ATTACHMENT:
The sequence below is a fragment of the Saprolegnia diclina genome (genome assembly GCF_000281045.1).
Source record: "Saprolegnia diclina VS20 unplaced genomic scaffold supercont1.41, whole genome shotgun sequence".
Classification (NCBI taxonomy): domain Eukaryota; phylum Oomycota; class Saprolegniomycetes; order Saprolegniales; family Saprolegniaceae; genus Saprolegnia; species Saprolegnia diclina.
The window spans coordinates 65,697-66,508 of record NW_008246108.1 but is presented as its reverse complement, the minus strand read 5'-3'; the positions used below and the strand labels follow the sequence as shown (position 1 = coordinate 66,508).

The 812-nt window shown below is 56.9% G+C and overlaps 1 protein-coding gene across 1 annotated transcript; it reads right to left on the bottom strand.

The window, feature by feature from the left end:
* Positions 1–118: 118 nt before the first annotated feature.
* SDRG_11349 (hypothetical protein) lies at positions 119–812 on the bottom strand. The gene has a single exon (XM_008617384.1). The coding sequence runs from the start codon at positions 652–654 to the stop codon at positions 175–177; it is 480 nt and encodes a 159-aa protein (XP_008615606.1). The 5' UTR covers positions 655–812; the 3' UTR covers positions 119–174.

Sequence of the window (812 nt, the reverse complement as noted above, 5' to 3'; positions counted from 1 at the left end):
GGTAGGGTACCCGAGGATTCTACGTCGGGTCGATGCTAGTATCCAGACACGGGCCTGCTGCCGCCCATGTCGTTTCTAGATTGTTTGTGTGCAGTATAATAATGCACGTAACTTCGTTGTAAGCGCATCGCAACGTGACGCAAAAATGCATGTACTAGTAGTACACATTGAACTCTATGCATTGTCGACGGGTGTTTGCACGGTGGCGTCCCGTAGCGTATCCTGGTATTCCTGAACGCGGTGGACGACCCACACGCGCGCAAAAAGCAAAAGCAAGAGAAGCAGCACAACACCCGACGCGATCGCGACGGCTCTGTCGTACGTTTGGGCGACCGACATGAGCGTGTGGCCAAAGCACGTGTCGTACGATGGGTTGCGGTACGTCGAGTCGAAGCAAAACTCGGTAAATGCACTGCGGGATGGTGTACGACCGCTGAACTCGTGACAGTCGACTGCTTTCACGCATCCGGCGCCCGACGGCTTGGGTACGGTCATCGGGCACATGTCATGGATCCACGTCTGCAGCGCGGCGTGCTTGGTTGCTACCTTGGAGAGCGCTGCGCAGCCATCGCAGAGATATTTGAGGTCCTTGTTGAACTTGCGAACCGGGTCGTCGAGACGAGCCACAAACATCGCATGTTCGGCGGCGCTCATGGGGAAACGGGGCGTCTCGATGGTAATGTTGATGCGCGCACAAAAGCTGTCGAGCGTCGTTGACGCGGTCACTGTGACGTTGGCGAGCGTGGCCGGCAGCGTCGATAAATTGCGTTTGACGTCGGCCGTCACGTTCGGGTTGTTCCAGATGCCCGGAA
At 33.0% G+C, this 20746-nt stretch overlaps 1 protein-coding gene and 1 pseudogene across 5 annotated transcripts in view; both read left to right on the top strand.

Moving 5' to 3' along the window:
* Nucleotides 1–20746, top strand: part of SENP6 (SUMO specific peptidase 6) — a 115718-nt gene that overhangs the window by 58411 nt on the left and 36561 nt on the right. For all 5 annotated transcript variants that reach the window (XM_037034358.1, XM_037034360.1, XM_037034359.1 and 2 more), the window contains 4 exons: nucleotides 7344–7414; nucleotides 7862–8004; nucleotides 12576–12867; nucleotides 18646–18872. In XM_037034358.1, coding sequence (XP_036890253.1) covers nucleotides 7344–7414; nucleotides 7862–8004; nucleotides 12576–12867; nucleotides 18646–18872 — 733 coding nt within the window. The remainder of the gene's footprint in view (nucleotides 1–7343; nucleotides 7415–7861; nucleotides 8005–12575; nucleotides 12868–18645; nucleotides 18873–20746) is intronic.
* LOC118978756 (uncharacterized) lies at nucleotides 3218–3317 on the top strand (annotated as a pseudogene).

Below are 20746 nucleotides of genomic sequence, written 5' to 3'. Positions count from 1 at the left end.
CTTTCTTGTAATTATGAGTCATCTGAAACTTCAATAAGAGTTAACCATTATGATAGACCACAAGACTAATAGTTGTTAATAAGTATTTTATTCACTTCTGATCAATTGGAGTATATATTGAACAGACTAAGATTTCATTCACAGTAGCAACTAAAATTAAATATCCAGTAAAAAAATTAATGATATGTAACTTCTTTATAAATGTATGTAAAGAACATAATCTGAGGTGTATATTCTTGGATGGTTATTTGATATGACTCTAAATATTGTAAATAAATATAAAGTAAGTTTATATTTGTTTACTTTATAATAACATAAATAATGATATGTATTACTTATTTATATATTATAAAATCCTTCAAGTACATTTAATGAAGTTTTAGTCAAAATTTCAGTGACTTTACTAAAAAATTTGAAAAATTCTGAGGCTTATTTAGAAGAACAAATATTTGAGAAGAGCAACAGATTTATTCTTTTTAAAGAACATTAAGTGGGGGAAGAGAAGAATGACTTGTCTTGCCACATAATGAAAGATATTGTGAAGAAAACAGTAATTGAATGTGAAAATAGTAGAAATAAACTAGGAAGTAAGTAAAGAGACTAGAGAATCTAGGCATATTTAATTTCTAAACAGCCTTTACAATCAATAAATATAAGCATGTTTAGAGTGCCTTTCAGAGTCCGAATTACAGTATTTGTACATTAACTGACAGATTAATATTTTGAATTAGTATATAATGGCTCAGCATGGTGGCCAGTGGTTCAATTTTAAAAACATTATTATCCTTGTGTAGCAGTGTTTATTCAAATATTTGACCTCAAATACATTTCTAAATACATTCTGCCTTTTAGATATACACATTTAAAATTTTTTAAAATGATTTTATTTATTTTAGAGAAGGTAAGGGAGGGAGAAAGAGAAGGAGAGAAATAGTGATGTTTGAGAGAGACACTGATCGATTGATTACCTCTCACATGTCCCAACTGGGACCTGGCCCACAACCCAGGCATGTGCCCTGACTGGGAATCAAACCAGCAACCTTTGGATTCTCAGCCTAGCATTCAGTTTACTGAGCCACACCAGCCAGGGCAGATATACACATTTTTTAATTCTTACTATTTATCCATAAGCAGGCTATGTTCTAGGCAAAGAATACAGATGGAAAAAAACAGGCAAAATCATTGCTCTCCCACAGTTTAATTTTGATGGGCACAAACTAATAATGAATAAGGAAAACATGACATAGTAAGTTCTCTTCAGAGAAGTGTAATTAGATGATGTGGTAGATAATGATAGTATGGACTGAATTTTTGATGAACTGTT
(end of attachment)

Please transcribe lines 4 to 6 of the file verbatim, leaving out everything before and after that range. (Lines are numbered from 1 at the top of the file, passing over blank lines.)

The window spans coordinates 65,697-66,508 of record NW_008246108.1 but is presented as its reverse complement, the minus strand read 5'-3'; the positions used below and the strand labels follow the sequence as shown (position 1 = coordinate 66,508).

The 812-nt window shown below is 56.9% G+C and overlaps 1 protein-coding gene across 1 annotated transcript; it reads right to left on the bottom strand.

The window, feature by feature from the left end: